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SGI INDIGO2 IMPACT
SGI CHALLENGE S
SUN ULTRA 1
SGI ORIGIN 200
APPLE POWER MAC G3
SUN ENTERPRISE 250
APPLE POWER MAC G3 B&W
APPLE POWERBOOK G3
APPLE POWERBOOK G4
APPLE POWER MAC G5
NeXTstation was a high-end workstation computer developed, manufactured and sold by NeXT from 1990 until 1993. It ran the NeXTSTEP operating system. The NeXTstation was released as a more affordable alternative to the NeXTcube at about US $4,995 or about half the price. Several models were produced, including the NeXTstation (25 MHz), NeXTstation Turbo (33 MHz), NeXTstation Color (25 MHz) and NeXTstation Turbo Color (33 MHz). In total, NeXT sold about 50,000 computers, making the NeXTstation today a rarity as many units have since stopped working.
The NeXTstation came with a NeXT MegaPixel 17" monitor (with built-in speakers) and a keyboard and mouse. It was affectionately known as "the slab", since the flat shape contrasted quite sharply with the original NeXT Computer (otherwise known as "the cube").
- Size 15.625" x 14.25" x 2.5"
- 8 megabytes of RAM
- 25 MHz Motorola 68040 processor
- NeXTSTEP 3.3
- 4-shade greyscale NeXT MegaPixel 17" monitor
- 4.1GB storage
The NeXTstation currently in my posession has a long and storied history, most of which I don't actually know myself. I do know that it used to belong to the New Mexico Tech physics department at one time, and that for a while one of my former housemates owned it with the hope of bringing it back to life. After some time, he gave up on that endeavor and handed it off to a mutual friend who intended to sell it; however, that proved non-lurcative, so it ended up in my possession in the Summer of 2008. Because I took the machine on a whim, it was last in line of all my machines to get fixed; that changed when I got my hands on a transciever.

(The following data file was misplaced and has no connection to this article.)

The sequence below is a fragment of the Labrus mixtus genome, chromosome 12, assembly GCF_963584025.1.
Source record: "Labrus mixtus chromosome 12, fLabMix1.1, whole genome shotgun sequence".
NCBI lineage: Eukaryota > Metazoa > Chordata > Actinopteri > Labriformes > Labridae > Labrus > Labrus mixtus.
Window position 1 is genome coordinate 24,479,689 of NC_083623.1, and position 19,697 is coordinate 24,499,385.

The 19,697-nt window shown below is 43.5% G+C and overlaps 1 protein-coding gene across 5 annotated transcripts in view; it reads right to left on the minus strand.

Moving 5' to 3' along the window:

I am an amateur radio operator, license KC8UKQ; once I obtained this transciever, I decided upon what the function of the NeXTstation would be — a radio-shack QSL machine, where I could sit and chat over the 2m band and record who all I encountered on the radio. After obtaining everything necessary to make the machine work - a hard drive, a monitor, a keyboard, and finally a mouse this past January - the box was dubbed "Chunderspunk" and was ready to go. I installed NeXTSTEP 3.3 on it, as that was the operating system I could get my hands on at the time.
Current plans for the future of this machine include writing my own QSL-recording software in Objective C — perhaps even refining it for Mac OS X and releasing it to the general public — and using it for the aforementioned purpose.